Door helps

Amy Olson

For Paul Halacy, acknowledging his homosexuality meant getting cut off financially by his parents.
But the former University student, who made the metaphorical emergence from “the closet” Thursday at the Spring Pride Coming Out Door event, said the struggle has been worth being honest about who he is.
“It’s not easy coming out, but I’m a lot healthier physically and emotionally,” Halacy said. Before Halacy came out, he had migraine headaches twice a week. Now he gets them once every six months.
“Just be yourself,” Halacy said. “It’s better than living a lie.”
About 30 people “came out of the closet” by walking through the lavender fake closet door on Coffman Plaza. Co-sponsored by the Queer Student Cultural Center and Sexual Health Awareness and Disease Education, the coming-out door is a symbolic gesture for homosexuals to acknowledge their sexual orientations. The event was part of the second annual two-week long Spring Pride celebration.
Coming out can be a powerful experience, said Megan Thomas, Queer Student Cultural Center administrative coordinator.
“It’s a symbolic event,” Thomas said. “Some people wait to come out until they walk through the door.”
In the fall, 72 people at the University came out in one hour on National Coming Out Day.
Halacy officially came out in October, but wanted to experience the symbolism of actually walking through the doorway.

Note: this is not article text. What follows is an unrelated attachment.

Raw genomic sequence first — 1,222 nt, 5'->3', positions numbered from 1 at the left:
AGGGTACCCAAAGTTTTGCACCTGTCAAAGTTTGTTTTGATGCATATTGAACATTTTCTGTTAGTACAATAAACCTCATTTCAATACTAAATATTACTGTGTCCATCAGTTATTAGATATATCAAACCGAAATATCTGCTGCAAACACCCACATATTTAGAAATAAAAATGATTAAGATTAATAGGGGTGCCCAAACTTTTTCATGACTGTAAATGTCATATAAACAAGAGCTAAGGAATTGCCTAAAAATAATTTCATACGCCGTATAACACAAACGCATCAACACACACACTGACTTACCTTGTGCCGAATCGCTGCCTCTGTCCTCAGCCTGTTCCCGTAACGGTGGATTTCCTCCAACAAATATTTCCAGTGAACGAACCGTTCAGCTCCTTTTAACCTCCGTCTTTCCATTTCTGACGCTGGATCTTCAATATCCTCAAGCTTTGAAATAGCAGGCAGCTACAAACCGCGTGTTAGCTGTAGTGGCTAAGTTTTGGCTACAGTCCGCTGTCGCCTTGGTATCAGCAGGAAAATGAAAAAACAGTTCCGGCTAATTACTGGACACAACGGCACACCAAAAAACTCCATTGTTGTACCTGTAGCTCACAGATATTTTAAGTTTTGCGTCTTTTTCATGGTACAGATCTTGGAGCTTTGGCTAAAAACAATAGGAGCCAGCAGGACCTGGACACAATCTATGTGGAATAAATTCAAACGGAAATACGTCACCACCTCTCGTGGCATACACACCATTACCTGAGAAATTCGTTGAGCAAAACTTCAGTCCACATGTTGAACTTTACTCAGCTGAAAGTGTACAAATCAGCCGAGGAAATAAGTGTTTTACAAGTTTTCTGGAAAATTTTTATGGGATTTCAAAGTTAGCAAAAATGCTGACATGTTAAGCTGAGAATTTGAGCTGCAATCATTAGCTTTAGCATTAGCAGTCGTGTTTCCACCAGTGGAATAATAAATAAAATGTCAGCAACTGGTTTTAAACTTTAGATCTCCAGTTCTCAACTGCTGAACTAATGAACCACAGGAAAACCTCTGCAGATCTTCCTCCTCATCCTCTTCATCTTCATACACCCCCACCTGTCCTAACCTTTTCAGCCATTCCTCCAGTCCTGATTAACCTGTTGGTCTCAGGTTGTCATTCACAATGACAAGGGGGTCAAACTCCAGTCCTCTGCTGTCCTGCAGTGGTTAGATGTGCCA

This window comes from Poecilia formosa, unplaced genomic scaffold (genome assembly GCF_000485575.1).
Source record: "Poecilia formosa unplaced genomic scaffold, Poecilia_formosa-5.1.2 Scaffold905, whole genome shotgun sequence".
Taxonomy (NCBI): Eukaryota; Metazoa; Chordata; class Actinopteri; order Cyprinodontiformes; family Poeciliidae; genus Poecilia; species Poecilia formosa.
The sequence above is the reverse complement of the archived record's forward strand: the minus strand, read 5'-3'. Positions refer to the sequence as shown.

While many people choose to acknowledge their sexual orientations during public celebrations, some describe coming out as a process, not just a single event.
“Walking through the door is symbolic,” said Julie Golla, an Institute of Technology junior. “But it also oversimplifies coming out. It’s a process that occurs day-to-day, not just a one-time event.”
SHADE coordinator Andy Gehrz agreed. Gehrz is a third-year student designing her own major in human sexuality, cultural and identity politics and sexuality in the family.
“It’s not one big event; it’s on-going,” Gehrz said. “Each day you meet someone, you have to make the decision about what to tell them and if you should come out to them.”
Queer Student Cultural Center co-chair Matt Strickler said he was happy with the turnout, even though it wasn’t as high as on National Coming Out Day, which is on Oct. 11.
“It’s always hard to organize events on campus to get a large turnout because it’s a commuter campus,” Strickler said.
Even though fewer walked through the door, Halacy said the event was powerful.
“I watched the strength it took to walk through the door last fall before I was out, and it gave me the courage to come out,” Halacy said. “Maybe some of the people watching today will find the courage after watching us.”